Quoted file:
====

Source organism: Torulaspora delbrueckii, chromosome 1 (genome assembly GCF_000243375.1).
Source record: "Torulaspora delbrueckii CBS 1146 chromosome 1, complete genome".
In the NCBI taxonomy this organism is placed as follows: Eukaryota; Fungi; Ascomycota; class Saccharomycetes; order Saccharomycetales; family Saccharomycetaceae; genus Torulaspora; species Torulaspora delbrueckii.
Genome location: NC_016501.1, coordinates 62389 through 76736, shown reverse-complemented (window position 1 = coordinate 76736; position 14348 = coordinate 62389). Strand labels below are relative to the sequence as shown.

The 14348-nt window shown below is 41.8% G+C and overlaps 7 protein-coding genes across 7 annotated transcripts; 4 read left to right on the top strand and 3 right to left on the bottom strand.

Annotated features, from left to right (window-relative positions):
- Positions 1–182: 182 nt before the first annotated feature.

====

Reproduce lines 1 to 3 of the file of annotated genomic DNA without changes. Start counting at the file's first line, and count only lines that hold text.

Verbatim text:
Source organism: Torulaspora delbrueckii, chromosome 1 (genome assembly GCF_000243375.1).
Source record: "Torulaspora delbrueckii CBS 1146 chromosome 1, complete genome".
In the NCBI taxonomy this organism is placed as follows: Eukaryota; Fungi; Ascomycota; class Saccharomycetes; order Saccharomycetales; family Saccharomycetaceae; genus Torulaspora; species Torulaspora delbrueckii.